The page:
An-Najah National University



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  • Wednesday, October 1, 2003
  • Ecology of dermatophytes and other keratinophilic fungi in swimming pools and polluted and unpolluted streams
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  • The biodiversity and richness of keratinophilic fungal communities including dermatophytes were assessed in three stream sites and three swimming pools in the Nablus district in Palestine, using hair baiting (HBT) and surface dilution plate (SDP) techniques, over 8- and 6-month periods, respectively. The effect of waste water effluent and selected ecological factors on these fungi in relation to species diversity and population densities were also considered. Fifty keratinophilic fungal species were recovered from the aquatic habitats studied, of which 42 were recovered from stream sites and 22 from swimming pools. Of these fungi 6 were either dermatophytes (Microsporum gypseum, and Trichophyton mentagrophytes) or dermatophyte related species (Chrysosporium merdarium, Ch. tropicum, Ch. keratinophilum and T. terrestre). The most frequently isolated species in the three pools were Acremonium strictum and Cladosporium cladosporioides, using Sabouraud dextrose agar medium (SDA). The most abundant species were Acr. strictum, and Aspergillus flavus. However, only 4 species were isolated using the SDA medium amended with 5-flurocytosine (5-FC). The most frequent and abundant species in the three stream sites using SDA medium were Geotricum candidum, and Penicillium chrysogenum. The most frequent species in the three sites using the 5-FC medium, was Paecilomyces lilacinus. Using HBT, the most abundant and frequent species in the three stream sites were G. candidum, and Pa. lilacinus, on SDA medium, and Pa. lilacinus, and Gliocladium nigrovirens on the 5-FC medium. The 5-FC medium was more suitable for the isolation of dermatophytes and closely related species than the SDA medium; 6 were recovered on 5-FC, whereas only one on the SDA medium. Variation in the levels of keratinophilic fungal populations from the three stream sites sampled 5 times over an 8-month period, followed comparable fluctuation patterns. Waste water affected fungal population densities with the highest levels in the un-polluted stream sites, and lowest in the heavily polluted sites. Swimming pools, polluted and un-polluted stream sites were found to be rich in pathogenic and potentially pathogenic fungi.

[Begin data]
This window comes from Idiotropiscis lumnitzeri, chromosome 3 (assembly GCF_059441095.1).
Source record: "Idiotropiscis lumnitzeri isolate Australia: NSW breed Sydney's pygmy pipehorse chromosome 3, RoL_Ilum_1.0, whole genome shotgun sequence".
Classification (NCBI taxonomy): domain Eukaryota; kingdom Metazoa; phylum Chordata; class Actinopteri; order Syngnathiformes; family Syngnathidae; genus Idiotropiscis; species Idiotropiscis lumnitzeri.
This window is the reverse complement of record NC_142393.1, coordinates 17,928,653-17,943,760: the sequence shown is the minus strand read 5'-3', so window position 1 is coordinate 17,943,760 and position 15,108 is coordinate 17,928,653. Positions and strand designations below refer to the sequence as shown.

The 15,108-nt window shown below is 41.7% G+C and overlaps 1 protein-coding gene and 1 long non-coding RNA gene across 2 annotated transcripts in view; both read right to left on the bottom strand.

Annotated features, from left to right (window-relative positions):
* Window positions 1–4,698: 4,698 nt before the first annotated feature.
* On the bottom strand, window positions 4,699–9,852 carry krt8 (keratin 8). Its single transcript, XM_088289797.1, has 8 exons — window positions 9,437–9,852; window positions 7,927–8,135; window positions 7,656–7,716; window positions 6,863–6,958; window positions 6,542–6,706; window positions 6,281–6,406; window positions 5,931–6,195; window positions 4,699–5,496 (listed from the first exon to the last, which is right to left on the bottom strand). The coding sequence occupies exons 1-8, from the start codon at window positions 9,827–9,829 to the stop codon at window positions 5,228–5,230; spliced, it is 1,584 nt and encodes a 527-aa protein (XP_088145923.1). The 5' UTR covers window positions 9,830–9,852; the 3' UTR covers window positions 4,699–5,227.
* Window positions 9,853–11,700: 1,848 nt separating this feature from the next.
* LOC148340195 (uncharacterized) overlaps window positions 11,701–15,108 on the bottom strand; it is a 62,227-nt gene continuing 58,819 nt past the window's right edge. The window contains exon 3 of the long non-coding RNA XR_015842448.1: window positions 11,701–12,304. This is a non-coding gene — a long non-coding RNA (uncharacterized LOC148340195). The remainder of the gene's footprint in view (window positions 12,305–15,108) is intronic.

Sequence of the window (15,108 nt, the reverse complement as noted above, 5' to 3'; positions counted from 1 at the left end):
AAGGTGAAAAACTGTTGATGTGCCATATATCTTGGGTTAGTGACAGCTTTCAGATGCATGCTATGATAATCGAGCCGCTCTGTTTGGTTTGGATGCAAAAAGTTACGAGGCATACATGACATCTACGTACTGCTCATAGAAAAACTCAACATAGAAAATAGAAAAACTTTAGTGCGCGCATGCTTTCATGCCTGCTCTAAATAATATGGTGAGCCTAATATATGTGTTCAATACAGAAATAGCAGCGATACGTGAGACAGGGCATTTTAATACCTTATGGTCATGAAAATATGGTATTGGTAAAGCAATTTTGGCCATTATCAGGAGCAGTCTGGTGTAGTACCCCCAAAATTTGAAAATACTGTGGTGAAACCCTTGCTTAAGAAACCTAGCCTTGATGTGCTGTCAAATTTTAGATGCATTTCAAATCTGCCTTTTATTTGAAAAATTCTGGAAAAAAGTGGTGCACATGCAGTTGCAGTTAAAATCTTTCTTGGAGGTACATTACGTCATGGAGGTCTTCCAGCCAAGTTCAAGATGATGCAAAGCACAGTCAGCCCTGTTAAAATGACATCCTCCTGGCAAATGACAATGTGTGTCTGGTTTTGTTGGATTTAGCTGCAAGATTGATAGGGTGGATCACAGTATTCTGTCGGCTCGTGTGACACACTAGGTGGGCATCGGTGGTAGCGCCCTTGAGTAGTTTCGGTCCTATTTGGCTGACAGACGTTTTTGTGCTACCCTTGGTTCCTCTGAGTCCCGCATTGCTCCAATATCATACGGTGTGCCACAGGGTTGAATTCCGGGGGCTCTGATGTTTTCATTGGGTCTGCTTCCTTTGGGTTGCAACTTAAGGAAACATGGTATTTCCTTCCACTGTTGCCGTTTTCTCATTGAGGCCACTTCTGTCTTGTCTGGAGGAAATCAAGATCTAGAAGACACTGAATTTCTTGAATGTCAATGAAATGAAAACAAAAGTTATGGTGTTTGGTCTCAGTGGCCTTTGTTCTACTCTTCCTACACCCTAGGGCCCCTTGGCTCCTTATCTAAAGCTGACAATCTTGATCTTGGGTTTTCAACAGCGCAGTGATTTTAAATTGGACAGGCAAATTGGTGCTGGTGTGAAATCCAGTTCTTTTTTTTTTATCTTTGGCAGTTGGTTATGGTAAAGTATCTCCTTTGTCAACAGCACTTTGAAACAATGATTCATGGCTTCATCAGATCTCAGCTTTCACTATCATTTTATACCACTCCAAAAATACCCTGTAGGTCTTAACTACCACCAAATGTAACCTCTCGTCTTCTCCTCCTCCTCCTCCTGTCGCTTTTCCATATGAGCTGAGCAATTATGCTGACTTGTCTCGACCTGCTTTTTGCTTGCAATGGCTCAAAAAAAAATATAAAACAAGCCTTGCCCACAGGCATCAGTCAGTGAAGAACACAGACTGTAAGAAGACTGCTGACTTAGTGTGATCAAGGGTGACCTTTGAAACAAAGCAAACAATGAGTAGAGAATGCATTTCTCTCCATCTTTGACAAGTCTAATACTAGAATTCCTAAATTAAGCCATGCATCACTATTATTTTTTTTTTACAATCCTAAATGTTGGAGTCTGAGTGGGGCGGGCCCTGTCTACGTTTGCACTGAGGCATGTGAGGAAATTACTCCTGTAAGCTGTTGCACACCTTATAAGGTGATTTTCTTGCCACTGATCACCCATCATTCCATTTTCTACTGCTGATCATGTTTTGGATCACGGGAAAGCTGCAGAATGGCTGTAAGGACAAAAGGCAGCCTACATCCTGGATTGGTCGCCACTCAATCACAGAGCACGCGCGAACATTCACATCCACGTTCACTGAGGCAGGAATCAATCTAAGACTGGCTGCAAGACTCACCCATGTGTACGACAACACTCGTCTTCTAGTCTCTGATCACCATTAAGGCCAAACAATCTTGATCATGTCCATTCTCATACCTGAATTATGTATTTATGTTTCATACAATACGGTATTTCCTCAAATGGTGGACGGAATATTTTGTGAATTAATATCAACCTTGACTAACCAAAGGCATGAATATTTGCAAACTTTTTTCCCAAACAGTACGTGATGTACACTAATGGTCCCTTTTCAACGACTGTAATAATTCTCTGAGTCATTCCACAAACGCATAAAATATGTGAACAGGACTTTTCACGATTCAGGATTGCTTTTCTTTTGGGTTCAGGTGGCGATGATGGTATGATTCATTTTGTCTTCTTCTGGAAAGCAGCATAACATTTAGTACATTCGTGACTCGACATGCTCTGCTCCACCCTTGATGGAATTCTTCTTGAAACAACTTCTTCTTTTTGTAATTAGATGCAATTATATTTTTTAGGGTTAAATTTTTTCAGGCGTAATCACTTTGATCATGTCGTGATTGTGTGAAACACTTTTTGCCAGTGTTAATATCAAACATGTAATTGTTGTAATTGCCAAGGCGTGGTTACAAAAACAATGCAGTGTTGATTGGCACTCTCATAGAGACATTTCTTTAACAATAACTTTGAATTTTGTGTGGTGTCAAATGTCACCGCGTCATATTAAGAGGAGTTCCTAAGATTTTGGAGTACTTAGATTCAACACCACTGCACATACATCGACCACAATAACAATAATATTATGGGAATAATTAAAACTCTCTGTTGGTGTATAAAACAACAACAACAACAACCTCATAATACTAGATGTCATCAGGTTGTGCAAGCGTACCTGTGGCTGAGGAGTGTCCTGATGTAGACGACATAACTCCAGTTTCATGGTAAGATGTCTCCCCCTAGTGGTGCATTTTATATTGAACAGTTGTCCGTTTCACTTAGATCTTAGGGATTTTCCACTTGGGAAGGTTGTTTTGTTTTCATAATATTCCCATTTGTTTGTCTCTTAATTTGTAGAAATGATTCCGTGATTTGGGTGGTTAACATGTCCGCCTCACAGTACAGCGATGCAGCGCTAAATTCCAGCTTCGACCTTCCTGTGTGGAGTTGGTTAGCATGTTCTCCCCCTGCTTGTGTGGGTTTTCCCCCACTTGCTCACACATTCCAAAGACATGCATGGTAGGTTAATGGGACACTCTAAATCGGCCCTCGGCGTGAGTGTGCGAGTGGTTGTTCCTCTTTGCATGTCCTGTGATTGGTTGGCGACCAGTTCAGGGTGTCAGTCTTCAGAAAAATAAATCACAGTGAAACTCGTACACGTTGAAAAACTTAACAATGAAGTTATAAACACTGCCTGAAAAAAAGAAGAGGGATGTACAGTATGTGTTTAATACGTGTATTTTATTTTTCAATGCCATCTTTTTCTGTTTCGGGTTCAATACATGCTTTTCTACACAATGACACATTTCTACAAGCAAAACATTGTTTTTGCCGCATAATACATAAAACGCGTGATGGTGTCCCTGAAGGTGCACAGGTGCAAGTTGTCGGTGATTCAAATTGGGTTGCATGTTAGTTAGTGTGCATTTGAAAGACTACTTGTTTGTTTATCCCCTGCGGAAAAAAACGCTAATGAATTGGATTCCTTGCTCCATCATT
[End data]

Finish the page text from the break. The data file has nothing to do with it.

Mycopathologia, Volume 156, Number 3 / October, 2003

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Mohammed Saleem Ali-Shtayeh
Applied biology and biotechnology
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